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Smith v. Indiana Department of Corrections

United States District Court, N.D. Indiana, South Bend Division

July 18, 2017

TRAVIS A. SMITH, Plaintiff,
v.
INDIANA DEPARTMENT OF CORRECTIONS, Defendants.

          OPINION AND ORDER

          Robert L. Miller, Jr. Judge

         Travis A. Smith, a pro se prisoner, is proceeding on a claim that the defendant, Officer Anthony Conrad, used excessive force on him on December 11, 2015. Mr. Smith has moved for a temporary restraining order against Officer Conrad. Mr. Smith says Officer Conrad has been taunting him about this lawsuit. Mr. Smith fears that Officer Conrad may retaliate against him in the future. He asks that the prison order Officer Conrad to stay away from him until August 28, 2017, when he is released from incarceration.

         “[A] preliminary injunction is an extraordinary and drastic remedy, one that should not be granted unless the movant, by a clear showing, carries the burden of persuasion.” Mazurek v. Armstrong, 520 U.S. 968, 972 (1997). To obtain preliminary injunctive relief, the moving party must demonstrate that he or she has a reasonable likelihood of success on the merits, lacks an adequate remedy at law, and will suffer irreparable harm if immediate relief is not granted. Girl Scouts of Manitou Council, Inc. v. Girl Scouts of U.S., Inc., 549 F.3d 1079, 1086 (7th Cir. 2008). Finally, the court must consider the interest of the public and non-parties in denying or granting the injunction. Ty Inc. v. The Jones Group, Inc., 237 F.3d 891, 895 (7th Cir. 2001). Obtaining a TRO requires the movant to satisfy an even higher standard, by showing “that immediate and irreparable injury, loss, or damage will result to the movant before the adverse party can be heard in opposition.” Fed.R.Civ.P. 65(b)(1)(A).

         Mr. Smith hasn't met these requirements. To start, he hasn't shown a likelihood of success on the merits. While his motion asks for a temporary restraining order based on Officer Conrad's recent harassment, this case is about money damages for one past incident of alleged use of excessive force. Because this motion seeks relief outside the scope of the complaint, Mr. Smith can't obtain this relief here. See Williams v. Evelsizer, No. 12-CV-1082, 2013 WL 3337956, * 1 (July 2, 2013 S.D. Ill.) (holding that a plaintiff is not likely to succeed on the merits when he seeks injunctive relief outside the scope of his complaint).

         Moreover, the verbal harassment Mr. Smith alleges doesn't trigger constitutional protections. See DeWalt v. Carter, 224 F.3d 607, 612 (7th Cir. 2000) (“[S]imple verbal harassment does not constitute cruel and unusual punishment, deprive a prisoner of a protected liberty interest or deny a prisoner equal protection of the laws.”). In limited situations, verbal abuse can constitute cruel and unusual punishment under the Eighth Amendment. Beal v. Foster, 803 F.3d 356, 357-58 (7th Cir. 2015). In Beal, the guard called an inmate terms like “punk, fag, sissy and queer, ” in the presence of other inmates thereby “increas[ing] the likelihood of sexual assaults on him.” Id. at 358. Because the harassment “may have made him a pariah to his fellow inmates and inflicted significant psychological harm on him, ” the court found that the harassment was actionable. Id. at 359. Mr. Smith alleges nothing like that. Officer Conrad's alleged comments - which were unprofessional if they were made - have neither harmed nor increased the risk of any future harm to Mr. Smith. There are no allegations that Officer Conrad took any action in furtherance of any of the alleged verbal harassment. Nor is there any indication that these comments caused Mr. Smith to suffer any psychological harm. The statements don't plausibly give rise to a constitutional claim. DeWalt v. Carter, 224 F.3d at 612.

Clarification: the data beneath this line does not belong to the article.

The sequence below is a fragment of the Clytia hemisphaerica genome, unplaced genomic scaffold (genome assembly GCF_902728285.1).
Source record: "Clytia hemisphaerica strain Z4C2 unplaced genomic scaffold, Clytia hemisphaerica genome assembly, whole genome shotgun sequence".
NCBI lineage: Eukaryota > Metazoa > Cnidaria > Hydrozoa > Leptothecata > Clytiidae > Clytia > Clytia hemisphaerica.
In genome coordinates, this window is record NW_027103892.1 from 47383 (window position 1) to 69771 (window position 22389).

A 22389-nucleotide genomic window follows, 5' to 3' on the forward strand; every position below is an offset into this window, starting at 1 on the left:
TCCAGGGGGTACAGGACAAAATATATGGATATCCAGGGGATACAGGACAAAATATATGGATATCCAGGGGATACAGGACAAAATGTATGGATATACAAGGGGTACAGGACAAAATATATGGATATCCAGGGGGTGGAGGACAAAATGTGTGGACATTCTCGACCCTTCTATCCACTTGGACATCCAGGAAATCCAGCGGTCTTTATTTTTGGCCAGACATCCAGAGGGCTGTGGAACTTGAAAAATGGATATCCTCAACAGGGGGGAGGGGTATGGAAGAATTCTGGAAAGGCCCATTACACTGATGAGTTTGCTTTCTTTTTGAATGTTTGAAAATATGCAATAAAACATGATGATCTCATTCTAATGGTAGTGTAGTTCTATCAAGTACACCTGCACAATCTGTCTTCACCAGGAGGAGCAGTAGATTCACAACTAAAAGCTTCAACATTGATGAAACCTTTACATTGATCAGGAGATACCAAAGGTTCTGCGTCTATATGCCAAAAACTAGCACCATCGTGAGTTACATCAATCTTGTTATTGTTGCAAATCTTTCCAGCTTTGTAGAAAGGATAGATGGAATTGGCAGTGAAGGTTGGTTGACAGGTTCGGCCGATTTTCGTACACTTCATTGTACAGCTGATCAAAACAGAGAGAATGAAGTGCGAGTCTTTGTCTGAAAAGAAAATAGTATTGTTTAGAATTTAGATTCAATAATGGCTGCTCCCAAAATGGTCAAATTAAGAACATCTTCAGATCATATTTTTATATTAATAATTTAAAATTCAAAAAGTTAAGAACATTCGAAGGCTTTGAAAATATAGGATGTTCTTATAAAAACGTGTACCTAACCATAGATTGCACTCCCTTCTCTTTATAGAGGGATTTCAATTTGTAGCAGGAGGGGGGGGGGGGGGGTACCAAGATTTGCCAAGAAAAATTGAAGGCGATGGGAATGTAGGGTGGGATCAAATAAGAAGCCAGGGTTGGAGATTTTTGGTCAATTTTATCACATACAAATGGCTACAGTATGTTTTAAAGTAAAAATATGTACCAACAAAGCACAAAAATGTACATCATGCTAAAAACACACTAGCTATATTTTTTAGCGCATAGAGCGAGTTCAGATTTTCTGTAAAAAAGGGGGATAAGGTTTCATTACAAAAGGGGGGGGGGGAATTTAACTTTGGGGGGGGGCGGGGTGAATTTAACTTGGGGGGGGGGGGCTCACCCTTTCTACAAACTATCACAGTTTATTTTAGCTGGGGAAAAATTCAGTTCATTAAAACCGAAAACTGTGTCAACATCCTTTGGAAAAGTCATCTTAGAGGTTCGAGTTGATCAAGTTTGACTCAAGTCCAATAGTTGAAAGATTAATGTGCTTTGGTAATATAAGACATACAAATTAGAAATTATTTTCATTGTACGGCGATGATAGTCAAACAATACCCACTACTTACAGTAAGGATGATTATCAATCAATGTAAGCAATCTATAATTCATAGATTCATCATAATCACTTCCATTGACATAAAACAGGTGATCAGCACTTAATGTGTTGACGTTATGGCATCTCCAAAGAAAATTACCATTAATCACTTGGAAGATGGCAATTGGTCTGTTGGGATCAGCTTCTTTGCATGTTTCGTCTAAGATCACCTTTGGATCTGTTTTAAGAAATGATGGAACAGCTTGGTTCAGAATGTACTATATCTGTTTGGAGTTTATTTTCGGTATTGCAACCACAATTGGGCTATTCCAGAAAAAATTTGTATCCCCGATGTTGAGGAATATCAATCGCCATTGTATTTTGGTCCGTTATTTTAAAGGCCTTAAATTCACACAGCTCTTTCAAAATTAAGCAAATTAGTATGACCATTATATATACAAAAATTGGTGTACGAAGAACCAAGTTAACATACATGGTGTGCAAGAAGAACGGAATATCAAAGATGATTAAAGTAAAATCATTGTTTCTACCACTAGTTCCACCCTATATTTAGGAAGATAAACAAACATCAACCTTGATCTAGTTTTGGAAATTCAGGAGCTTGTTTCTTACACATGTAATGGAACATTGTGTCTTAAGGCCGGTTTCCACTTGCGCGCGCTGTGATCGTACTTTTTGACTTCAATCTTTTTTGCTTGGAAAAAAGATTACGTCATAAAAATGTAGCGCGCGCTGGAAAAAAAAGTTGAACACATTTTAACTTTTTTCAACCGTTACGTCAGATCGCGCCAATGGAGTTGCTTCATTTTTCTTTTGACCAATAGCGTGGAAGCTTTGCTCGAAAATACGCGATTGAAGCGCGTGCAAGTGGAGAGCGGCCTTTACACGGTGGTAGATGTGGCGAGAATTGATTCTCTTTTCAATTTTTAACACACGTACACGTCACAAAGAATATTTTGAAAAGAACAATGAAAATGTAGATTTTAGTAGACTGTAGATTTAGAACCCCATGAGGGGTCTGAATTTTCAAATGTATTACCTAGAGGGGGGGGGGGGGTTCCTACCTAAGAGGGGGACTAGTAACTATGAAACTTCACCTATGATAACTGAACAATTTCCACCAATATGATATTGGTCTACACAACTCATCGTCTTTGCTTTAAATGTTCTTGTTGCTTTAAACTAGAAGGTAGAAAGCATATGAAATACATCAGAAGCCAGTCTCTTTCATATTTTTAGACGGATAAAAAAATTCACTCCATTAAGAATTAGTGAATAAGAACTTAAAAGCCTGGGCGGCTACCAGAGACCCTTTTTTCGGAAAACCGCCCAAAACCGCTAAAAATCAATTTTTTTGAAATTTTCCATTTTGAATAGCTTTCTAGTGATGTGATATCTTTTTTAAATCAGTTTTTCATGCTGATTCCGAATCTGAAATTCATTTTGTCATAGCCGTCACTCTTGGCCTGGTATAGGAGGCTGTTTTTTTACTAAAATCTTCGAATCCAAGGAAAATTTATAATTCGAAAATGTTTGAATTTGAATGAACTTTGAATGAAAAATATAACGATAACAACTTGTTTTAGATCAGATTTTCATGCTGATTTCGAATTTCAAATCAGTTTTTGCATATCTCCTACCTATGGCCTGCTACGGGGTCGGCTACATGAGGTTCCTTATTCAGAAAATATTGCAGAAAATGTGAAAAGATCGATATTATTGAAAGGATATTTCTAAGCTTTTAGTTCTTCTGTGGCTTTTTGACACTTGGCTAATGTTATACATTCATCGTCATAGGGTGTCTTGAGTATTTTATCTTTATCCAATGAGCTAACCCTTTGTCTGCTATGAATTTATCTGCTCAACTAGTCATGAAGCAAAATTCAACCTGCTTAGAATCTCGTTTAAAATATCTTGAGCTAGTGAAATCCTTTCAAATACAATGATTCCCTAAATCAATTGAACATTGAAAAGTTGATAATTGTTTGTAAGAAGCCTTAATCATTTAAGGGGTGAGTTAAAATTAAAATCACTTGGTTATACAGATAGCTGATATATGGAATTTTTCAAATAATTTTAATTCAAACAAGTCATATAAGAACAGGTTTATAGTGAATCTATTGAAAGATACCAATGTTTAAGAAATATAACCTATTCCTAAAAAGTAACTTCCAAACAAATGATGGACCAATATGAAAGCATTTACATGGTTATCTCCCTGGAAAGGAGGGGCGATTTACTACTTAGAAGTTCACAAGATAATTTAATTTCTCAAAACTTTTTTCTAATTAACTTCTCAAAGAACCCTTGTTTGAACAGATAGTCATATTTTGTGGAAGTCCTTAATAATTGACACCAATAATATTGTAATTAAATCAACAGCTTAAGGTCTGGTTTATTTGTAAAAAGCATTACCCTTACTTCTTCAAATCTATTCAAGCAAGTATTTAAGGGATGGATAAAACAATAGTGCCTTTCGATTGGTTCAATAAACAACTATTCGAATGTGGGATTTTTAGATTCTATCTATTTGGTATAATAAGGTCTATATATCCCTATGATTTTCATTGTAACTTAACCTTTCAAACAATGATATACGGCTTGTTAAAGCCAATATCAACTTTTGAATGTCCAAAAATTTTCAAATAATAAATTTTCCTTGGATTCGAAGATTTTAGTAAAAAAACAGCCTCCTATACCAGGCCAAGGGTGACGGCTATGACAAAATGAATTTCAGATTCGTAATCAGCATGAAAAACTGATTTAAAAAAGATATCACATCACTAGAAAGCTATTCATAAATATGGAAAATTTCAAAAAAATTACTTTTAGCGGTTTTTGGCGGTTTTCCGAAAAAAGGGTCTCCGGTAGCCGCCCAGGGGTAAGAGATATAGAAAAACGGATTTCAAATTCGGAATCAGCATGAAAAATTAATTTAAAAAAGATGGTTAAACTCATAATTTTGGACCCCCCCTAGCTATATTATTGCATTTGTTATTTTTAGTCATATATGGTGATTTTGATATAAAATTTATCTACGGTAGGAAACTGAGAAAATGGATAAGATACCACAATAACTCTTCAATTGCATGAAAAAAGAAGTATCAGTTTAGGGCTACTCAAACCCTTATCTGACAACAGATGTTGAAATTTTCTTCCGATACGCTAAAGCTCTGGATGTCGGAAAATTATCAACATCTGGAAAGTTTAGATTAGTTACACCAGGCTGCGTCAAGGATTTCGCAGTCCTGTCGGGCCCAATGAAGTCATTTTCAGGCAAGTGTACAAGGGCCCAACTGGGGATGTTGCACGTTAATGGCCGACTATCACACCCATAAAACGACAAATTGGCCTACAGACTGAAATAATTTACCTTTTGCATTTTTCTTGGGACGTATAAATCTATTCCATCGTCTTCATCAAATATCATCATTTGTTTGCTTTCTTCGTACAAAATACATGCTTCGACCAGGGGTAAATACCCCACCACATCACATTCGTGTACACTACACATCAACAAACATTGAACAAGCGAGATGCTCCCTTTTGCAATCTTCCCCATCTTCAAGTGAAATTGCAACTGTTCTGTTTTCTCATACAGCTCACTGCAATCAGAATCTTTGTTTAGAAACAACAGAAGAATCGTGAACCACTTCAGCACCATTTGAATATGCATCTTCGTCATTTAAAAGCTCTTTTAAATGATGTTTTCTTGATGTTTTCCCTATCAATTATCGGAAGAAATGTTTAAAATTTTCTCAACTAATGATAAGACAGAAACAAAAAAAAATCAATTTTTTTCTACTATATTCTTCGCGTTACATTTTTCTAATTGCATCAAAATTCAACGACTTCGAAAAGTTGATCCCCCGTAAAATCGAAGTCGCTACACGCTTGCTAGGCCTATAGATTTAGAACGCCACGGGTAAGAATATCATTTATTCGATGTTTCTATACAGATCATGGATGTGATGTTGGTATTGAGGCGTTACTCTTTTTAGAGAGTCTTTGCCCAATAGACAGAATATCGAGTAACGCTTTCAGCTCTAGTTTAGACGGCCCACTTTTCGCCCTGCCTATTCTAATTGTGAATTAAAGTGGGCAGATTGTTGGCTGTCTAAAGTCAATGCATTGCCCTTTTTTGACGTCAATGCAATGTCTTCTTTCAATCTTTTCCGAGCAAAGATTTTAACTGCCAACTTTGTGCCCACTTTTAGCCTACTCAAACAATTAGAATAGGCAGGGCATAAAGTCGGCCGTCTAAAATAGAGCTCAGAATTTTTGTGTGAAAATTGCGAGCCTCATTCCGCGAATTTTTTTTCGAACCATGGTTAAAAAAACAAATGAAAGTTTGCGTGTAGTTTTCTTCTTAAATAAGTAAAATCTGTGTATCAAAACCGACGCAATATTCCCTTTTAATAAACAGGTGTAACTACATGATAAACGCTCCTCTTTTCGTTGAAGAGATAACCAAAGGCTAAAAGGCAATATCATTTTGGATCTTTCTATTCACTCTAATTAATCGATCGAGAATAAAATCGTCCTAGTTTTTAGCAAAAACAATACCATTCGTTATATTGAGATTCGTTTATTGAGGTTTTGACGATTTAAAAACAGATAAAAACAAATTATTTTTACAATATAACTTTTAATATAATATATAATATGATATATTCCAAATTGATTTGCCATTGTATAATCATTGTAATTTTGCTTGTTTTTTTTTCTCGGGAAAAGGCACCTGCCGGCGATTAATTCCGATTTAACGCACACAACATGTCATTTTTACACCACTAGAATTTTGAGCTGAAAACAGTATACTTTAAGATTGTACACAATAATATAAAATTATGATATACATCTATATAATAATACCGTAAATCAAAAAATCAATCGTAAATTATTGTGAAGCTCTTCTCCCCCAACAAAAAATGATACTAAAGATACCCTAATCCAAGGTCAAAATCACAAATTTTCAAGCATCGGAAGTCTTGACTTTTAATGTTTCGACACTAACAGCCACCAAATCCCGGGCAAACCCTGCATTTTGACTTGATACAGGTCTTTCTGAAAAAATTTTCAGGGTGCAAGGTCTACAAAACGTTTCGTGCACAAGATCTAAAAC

When a prisoner seeks injunctive relief against correctional officials the last factor - public interest - takes on particular importance. Under the Prison Litigation Reform Act, injunctive relief must be “narrowly drawn, extend no further than necessary to remedy the constitutional violation, and must use the least intrusive means to correct the violation of the federal right.” Westefer v. Neal, 682 F.3d 679, 681 (7th Cir. 2012). “[T]he problems of prisons in America are complex and intractable, ” and “courts are particularly ill equipped to deal with these problems[.]” Shaw v. Murphy, 532 U.S. 223, 229 (2001) (internal quote marks and citation omitted). Courts must give prison officials “wide-ranging deference” (though not a blind eye) in the day-to-day operations of a correctional facility. Bell v. Wolfish, 441 U.S. 520, 547 (1979).

         Public policy weighs against granting this requested injunction. What Mr. Smith wants - an order that Officer Conrad stay away and not harass him - would require constant monitoring by the court and involve the court in every instance of discipline, denial of privileges or assignment of officers. Getting involved in this matter is the type of day-to-day operations the court tries to avoid. Such decisions are better left to the correctional facility's deference, so the court will deny this motion at this juncture. Nevertheless, the Superintendent will be provided with a copy of this order so that he is aware of these issues and this litigation so he can best decide how to proceed.

         For these reasons, the court:

(1) DENIES the motion for a temporary restraining order (ECF 22); and
(2) DIRECTS the clerk to send a copy of Mr. Smith's motion (ECF 22) along with a copy of this order to the Superintendent of ...

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